USA: Ketchup On The White House Wall, Blood On The Steps Of The Capitol – Opinion

Trump couldn’t sit down to eat his lunch without committing a crime

Lucian Truscott Newsletter

We always knew he was a bully and a baby, but testimony today from Cassidy Hutchinson, former aide to Mark Meadows, about Trump’s plate-throwing tantrums in the Oval Office dining room was what they call news.  Hutchinson was testifying about the day in early December of 2020 that the AP news hit the wires with its interview of Attorney General William Barr, who went blatantly on the record that the Department of Justice had investigated dozens of charges of election fraud without finding any evidence sufficient to overturn the results of the election.

Hutchinson testified that she heard “noise” from the opposite end of the hall near the Oval Office.  When she walked down the hall, she found a White House valet in the dining room changing the tablecloth.  He pointed at the wall next to the fireplace mantle and television screen.  “I first noticed there was ketchup dripping down the wall and there was a shattered porcelain plate on the floor,” she said. “The valet had articulated that the president was extremely angry at the Attorney General’s AP interview and had thrown his lunch against the wall.”         

Had Trump been known to have previously thrown plates at the wall?  Yes, she said, going on to describe several other times she had seen broken porcelain in the Oval Office dining room, as well as times when he had “flipped” the table cloth, spilling plates and glasses and silverware on the floor.

It was not the biggest revelation of the day’s previously unscheduled hearing by the 1/6 Committee, but it may have been the most telling.  Basically what Hutchinson did was confirm our suspicion that Trump was the Harvey Weinstein of American presidents – a screaming, tantrum-throwing sexual abuser who occupied the Oval Office for four years and had the nation’s nuclear codes within arm’s reach the entire time.

Two other revelations from today’s hearing led the news:  First, that Meadows, Giuliani and other top White House officials or hangers-on knew in advance that violence was likely to break out at the Capitol on January 6.  There was testimony that discussions to that effect had taken place as far back as December 2020.  As January 6 got closer, the talk in the White House grew darker.  Chief of Staff Meadows told his aide that he thought “things might get real bad” on January 6.

Which probably explains why Meadows was unconcerned on the morning of the 6th when security officials told Meadows that people in the crowd for Trump’s rally were armed and were wearing combat vests and helmets.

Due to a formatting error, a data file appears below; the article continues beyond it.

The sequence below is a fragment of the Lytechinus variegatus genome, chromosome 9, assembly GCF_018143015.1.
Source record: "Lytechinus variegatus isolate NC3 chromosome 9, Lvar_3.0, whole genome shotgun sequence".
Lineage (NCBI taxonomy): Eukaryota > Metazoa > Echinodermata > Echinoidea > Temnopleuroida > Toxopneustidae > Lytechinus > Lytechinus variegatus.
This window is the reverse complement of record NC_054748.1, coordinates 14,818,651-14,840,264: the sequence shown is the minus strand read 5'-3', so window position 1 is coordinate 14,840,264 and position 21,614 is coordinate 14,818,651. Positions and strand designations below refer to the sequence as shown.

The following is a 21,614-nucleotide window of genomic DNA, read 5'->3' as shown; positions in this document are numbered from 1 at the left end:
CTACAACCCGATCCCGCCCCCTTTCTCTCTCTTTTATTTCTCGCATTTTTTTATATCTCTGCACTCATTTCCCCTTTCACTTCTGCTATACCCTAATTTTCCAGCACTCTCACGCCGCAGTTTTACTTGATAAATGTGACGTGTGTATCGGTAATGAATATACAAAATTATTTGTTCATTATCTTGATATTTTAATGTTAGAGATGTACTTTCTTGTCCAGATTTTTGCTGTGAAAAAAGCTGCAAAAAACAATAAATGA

When Trump himself was informed that the Secret Service was confiscating weapons from people going through the metal detectors (referred to as “mags”) for the rally, Hutchinson remembered him exploding with profanity.  “’I don’t f-in’ care that they have weapons.’” she quoted Trump as saying.  “They’re not here to hurt me. Take the f-in’ mags away. Let my people in. They can march to the Capitol from here.”

This was while Trump was still in the White House before leaving in the presidential limousine (“The Beast”) for the rally on the Ellipse.  Hutchinson described efforts by White House counsel Pat Cippollone and his deputy to have speech writers take aggressive language out of the text for Trump’s rally speech, without success.  Listening to Hutchinson’s testimony, it became absolutely clear that Trump not only set out to incite his crowd on the Ellipse to attack the Capitol, he knew they were armed with clubs, flag poles that had spears attached, brass knuckles, and knives, because he was told all of those types of weapons had already been confiscated by the Secret Service, and handguns and AR-15 style rifles because the Capitol Police had reported seeing those weapons in the crowd on the Ellipse outside the security barriers.

And then Trump gave the order to “take the fucking mags away,” and “let my people in.  They can march to the Capitol from here.”

“Here” was the site of his rally, only a couple hundred yards from the White House.

There was more – Trump wanted his armored limousine to take him to the Capitol after the speech and when told by his Secret Service agent that was not possible and they were returning to the West Wing, Trump lunged for the steering wheel.  When his personal protection agent grabbed Trump’s wrist he made another lunge for the area of the man’s “clavicle”, which in case you’ve forgotten your anatomy, is at the base of the front of the neck. 

And then there was the now-familiar news that Trump thought Mike Pence “deserved” to be hanged, and that the crowd invading the Capitol and screaming for Pence’s neck wasn’t “doing anything wrong.”

Nixon told David Frost “if the president does it, it’s legal,” which you might call a proactive defense for law breaking by the man occupying the highest office of the land.

Trump took the other tack, that nothing he or his MAGA crowds did or wanted to do or thought or said was wrong, from racism to antisemitism to violence to murder to strong-arming a foreign nation into helping him win an election to planning and executing a coup to keep himself in power.  

Even throwing his lunch plate against the wall was willful destruction of government property.  Trump couldn’t sit down and have a burger for lunch without committing a crime. 

Throw the book at him.  They’re sending Proud Boys to prison for breaking windows in the seat of our government, the Capitol.

Trump broke the government itself.  Charge him. Try him. Convict him. Send him to jail.

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